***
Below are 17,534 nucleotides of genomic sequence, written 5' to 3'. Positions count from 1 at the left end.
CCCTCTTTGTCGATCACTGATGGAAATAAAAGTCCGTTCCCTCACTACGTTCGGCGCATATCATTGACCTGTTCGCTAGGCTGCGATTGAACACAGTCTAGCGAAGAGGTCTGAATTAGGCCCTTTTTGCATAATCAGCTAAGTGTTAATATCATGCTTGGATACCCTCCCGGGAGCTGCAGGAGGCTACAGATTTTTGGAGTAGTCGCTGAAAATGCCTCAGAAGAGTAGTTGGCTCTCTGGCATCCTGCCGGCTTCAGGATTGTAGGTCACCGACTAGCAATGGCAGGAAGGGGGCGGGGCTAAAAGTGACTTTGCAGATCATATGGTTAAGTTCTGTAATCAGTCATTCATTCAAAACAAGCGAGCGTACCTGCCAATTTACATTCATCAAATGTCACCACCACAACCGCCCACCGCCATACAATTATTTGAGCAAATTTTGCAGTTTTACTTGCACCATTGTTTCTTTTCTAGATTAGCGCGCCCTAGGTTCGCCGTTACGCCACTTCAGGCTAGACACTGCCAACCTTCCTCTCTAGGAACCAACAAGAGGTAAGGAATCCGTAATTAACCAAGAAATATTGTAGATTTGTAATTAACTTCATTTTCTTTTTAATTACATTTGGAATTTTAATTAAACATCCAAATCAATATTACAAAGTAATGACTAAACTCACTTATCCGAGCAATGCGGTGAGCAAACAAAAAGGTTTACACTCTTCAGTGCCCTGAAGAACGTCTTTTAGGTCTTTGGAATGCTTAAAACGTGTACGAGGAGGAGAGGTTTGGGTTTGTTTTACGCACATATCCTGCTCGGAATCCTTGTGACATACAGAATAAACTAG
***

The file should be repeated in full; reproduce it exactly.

Below are 17,534 nucleotides of genomic sequence, written 5' to 3'. Positions count from 1 at the left end.
CCCTCTTTGTCGATCACTGATGGAAATAAAAGTCCGTTCCCTCACTACGTTCGGCGCATATCATTGACCTGTTCGCTAGGCTGCGATTGAACACAGTCTAGCGAAGAGGTCTGAATTAGGCCCTTTTTGCATAATCAGCTAAGTGTTAATATCATGCTTGGATACCCTCCCGGGAGCTGCAGGAGGCTACAGATTTTTGGAGTAGTCGCTGAAAATGCCTCAGAAGAGTAGTTGGCTCTCTGGCATCCTGCCGGCTTCAGGATTGTAGGTCACCGACTAGCAATGGCAGGAAGGGGGCGGGGCTAAAAGTGACTTTGCAGATCATATGGTTAAGTTCTGTAATCAGTCATTCATTCAAAACAAGCGAGCGTACCTGCCAATTTACATTCATCAAATGTCACCACCACAACCGCCCACCGCCATACAATTATTTGAGCAAATTTTGCAGTTTTACTTGCACCATTGTTTCTTTTCTAGATTAGCGCGCCCTAGGTTCGCCGTTACGCCACTTCAGGCTAGACACTGCCAACCTTCCTCTCTAGGAACCAACAAGAGGTAAGGAATCCGTAATTAACCAAGAAATATTGTAGATTTGTAATTAACTTCATTTTCTTTTTAATTACATTTGGAATTTTAATTAAACATCCAAATCAATATTACAAAGTAATGACTAAACTCACTTATCCGAGCAATGCGGTGAGCAAACAAAAAGGTTTACACTCTTCAGTGCCCTGAAGAACGTCTTTTAGGTCTTTGGAATGCTTAAAACGTGTACGAGGAGGAGAGGTTTGGGTTTGTTTTACGCACATATCCTGCTCGGAATCCTTGTGACATACAGAATAAACTAG